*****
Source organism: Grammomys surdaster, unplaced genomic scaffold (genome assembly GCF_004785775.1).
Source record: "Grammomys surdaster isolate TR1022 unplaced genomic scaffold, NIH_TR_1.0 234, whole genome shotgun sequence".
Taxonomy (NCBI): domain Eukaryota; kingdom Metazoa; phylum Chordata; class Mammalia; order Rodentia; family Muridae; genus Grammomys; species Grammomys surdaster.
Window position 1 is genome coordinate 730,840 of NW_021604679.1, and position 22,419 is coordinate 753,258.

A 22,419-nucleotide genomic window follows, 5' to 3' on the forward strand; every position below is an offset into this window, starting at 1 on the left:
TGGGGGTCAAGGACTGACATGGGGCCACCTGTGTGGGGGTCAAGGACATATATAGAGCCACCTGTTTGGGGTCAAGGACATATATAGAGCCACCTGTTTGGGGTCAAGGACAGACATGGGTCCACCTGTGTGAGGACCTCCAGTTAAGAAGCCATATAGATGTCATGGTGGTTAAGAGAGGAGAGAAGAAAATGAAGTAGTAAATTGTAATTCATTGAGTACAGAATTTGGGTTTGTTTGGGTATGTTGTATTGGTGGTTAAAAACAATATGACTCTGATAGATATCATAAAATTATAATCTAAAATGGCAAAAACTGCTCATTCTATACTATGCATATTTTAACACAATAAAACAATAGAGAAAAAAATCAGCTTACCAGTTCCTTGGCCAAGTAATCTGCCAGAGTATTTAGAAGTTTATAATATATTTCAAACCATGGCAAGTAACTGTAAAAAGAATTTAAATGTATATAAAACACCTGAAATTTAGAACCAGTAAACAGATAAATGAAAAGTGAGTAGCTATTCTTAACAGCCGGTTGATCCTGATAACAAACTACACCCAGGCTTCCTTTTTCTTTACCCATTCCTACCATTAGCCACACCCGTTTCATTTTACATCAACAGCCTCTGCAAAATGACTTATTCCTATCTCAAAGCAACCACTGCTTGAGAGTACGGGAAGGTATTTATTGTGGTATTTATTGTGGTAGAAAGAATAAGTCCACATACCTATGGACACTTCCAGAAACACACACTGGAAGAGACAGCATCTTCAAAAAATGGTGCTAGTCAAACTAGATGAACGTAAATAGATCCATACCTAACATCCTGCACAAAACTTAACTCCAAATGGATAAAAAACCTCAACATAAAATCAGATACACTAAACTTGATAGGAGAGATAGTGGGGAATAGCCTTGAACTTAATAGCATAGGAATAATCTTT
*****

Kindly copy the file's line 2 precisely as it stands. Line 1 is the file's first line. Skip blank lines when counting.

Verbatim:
Source record: "Grammomys surdaster isolate TR1022 unplaced genomic scaffold, NIH_TR_1.0 234, whole genome shotgun sequence".